May 2, 2008

In recent days the number of armyworm moths captured in the University of Kentucky-Integrated Pest Management pheromone trap system has set record levels. This could set up the potential for large enough numbers of armyworms to emerge in the weeks ahead to cause crop damage.

For the week ending Friday, April 25, capture of moths in the Princeton trap increased to 600 moths per trap-week, said Doug Johnson, UK extension entomologist. This is a larger peak than in any first generation flight since UK-IPM has been keeping records, and a substantially larger number than in the outbreak years of 2001 and 2006.

Capture in the UK-IPM traps in Lexington for the same week also drastically increased. In fact, the increase over the previous week is much larger in Lexington, from 27 to 660 moths per trap-week, than in Princeton, which was up from 322 to 600 moths per trap-week, though Princeton has the larger total number captured over time.

“It is difficult to know what this means for central Kentucky as we do not have a historic set of data,” Johnson said. “We only have last year with which to compare. Certainly the current 2008 captures are much larger than the first generation in 2007.”

Johnson said the high counts are no reason to overreact.

“This is an early warning, not a prediction of catastrophe,” he said. “I can not tell you if the moth flight will result in a large population of caterpillars. There are many other factors, particularly disease, predation and parasitism that impact how well the eggs and caterpillars will survive. Nevertheless, I do think that we are at an increased risk of economically important infestations compared to most years. Certainly you should be scouting your grass crops.”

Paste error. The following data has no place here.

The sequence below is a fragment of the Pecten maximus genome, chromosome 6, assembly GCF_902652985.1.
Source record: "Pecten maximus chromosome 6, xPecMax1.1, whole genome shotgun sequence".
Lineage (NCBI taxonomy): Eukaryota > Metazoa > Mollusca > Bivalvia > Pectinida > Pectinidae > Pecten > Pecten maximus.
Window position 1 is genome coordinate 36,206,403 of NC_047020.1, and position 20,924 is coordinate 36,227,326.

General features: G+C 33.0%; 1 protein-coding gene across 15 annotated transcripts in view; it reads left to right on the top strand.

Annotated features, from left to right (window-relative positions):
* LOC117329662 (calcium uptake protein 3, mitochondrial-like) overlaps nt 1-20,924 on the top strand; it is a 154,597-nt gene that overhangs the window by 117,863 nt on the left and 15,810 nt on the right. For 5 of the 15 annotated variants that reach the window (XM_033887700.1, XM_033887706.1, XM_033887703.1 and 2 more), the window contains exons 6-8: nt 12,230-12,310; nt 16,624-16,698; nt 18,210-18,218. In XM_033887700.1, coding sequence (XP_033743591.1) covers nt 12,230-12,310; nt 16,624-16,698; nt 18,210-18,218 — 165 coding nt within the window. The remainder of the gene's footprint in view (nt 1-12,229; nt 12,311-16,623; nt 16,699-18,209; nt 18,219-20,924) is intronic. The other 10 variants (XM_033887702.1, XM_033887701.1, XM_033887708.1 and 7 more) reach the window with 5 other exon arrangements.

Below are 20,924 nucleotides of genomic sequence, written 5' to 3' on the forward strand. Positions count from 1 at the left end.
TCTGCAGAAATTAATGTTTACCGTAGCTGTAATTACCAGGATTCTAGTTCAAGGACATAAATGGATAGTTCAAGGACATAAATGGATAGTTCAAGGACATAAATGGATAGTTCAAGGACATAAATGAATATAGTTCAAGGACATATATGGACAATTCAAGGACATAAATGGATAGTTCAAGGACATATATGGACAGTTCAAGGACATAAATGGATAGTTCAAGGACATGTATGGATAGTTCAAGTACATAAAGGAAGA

Armyworms, or true armyworms as this species is commonly called, occasionally occur in large enough numbers in the springtime to cause damage to pastures, hay, corn and small grains. Armyworms generally appear in Kentucky in mid-May through June.

Cool, wet spring weather usually favors armyworm development. The insect gets its name from its behavior of migrating through fields in large numbers, similar to invading armies.

A degree-day model can be used to estimate when the caterpillars resulting from these moths might appear. Calculations on Monday, April 28, using the captures for the week of April 19-25, 2008 to represent the peak flight for the first generation this year, predict farmers can expect to see peak caterpillar activity for the first generation to occur around May 20 in Princeton and May 25 in Lexington.

“Certainly caterpillars will be present before this date because moths were flying before this last week,” he said. “The moths that flew the previous week should be present by May 17 in Princeton and May 23 in Lexington. Remember these are only estimates. The model uses 2008 temperatures for those dates that have passed, but uses the average temperature for the past five years, for future dates. Thus the estimates should get better when we use more data from 2008. Also, the traps are only sampled weekly so we can come no closer than plus or minus one week.”

Additionally, these dates are based on the Princeton and Lexington locations only. Other areas of the state that are warmer or cooler may have populations that appear earlier or later.

Some fields may need to be treated to control the insect. Scouting is the key to determining if a field will need to be treated. The trapping information along with information calculated by degree-day model can assist farmers in scouting their fields for armyworm infestations.

For more information on true armyworms and how to scout your fields for them and other pests, contact a county office of the UK Cooperative Extension Service.

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